A new online urban bus rapid transit (BRT) tool helps decision-makers understand the full array of features and skills needed to provide BRT vehicles, technology and services, say Duke University Center on Globalization, Governance and Competitiveness (CGGC) researchers.
“Cash-strapped cities can provide high-quality public transit relatively quickly and affordably by creating BRT systems,” they say.
The new online tool promotes BRT development, which is viewed as a way to achieve a faster, more reliable bus service by using features commonly associated with light rail or subways. The vehicles may run in their own dedicated lane, for example, or passengers may pay fares before getting on board, the researchers note.
“One hallmark of BRT is having distinctive stations, similar to the best light rail or subway systems, where passengers can check up-to-the-minute bus arrival times. The best-designed stations also provide bus-level boarding, allowing people to get on and off the bus in seconds.”
The CGGC database includes detailed information on 390 firms across the US. Using the report’s online interactive database, community groups and city planners can learn about ten BRT features by clicking on a feature to reveal which firms provide the associated equipment or services.
“We hope our report and interactive tool will make these complex data easy for practitioners to use. The focus on high-quality features highlights what can be achieved and who has the expertise to achieve it,” says CGGC senior research analyst and lead author of the report Marcy Lowe.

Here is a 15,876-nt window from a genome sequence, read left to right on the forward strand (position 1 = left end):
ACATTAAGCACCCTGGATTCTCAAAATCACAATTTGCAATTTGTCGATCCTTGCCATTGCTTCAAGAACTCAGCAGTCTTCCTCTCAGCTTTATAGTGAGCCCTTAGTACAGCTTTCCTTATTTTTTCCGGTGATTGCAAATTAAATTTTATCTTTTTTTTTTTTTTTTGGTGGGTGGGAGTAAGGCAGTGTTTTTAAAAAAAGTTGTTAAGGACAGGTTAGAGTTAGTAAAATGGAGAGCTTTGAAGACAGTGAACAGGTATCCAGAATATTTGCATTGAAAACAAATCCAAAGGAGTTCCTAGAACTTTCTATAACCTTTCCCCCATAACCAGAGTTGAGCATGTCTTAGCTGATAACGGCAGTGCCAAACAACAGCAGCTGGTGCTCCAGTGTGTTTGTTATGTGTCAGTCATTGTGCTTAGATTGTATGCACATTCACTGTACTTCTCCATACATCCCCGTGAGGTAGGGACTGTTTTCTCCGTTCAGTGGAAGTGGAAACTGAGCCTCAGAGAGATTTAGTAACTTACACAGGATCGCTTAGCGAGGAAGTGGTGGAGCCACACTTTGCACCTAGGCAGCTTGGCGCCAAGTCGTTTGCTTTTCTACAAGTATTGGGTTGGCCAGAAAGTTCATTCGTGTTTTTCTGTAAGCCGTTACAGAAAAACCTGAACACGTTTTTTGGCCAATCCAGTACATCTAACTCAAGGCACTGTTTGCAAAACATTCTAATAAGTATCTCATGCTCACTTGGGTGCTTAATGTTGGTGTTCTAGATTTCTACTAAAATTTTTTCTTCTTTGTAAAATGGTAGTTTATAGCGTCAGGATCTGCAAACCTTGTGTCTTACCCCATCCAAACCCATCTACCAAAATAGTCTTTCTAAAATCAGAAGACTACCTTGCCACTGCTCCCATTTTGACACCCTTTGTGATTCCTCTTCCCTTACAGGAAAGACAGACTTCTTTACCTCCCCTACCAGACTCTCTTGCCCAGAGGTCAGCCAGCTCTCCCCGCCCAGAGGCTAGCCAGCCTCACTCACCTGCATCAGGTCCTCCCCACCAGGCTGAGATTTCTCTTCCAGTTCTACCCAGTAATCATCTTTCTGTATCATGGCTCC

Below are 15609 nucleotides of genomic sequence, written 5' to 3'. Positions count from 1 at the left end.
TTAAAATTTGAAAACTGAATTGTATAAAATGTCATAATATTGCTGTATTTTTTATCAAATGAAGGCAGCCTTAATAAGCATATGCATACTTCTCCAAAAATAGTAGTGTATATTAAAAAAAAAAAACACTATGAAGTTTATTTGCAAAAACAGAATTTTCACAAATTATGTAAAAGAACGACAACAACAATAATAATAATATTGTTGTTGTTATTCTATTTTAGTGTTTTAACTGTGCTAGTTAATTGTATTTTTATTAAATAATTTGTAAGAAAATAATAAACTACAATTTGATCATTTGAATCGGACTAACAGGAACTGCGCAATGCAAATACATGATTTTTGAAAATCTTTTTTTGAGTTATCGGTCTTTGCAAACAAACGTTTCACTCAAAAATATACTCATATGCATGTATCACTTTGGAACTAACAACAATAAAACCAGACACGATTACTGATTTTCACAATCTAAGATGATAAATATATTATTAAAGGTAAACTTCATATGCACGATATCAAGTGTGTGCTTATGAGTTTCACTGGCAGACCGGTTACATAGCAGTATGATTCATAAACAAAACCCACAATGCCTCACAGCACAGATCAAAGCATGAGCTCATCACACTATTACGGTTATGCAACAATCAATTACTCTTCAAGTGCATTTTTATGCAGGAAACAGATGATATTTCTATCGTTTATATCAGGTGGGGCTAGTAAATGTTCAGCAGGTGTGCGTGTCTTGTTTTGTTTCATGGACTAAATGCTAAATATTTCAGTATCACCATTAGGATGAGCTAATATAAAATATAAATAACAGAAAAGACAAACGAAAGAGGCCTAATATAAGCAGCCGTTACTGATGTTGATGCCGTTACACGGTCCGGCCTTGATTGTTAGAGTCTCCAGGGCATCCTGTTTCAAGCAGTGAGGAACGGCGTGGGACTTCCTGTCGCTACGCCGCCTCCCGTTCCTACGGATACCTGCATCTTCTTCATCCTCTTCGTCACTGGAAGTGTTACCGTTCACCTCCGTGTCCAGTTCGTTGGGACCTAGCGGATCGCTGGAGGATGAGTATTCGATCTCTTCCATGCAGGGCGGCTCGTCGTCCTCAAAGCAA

One aspect that distinguishes the BRT system from other public transport is the role of Intelligent Transportation Systems (ITS). It is a set of technologies that tracks vehicles, counts passengers, collects fares, lets BRT vehicles pre-empt traffic lights, as well as enhance safety and security.
Further, ITS firms are improving passenger communication with real-time bus information and new mobile apps and website tools. The CGGC database provides detailed information on this BRT feature and identifies the leading firms that provide it.
However, despite its success in Latin America, China and Europe, BRT still faces a public awareness gap in the US, the report states.
“BRT is not simply an express bus service – it is a whole different animal. Our visualisation tool helps to show what high-quality BRT can look like in your community,” says research report co-author Monica La.
“True, gold-standard BRT can really be a game changer in many cities in the US. It can provide more transportation options for more citizens,” says Rockefeller Foundation associate director Benjamin de la Peña.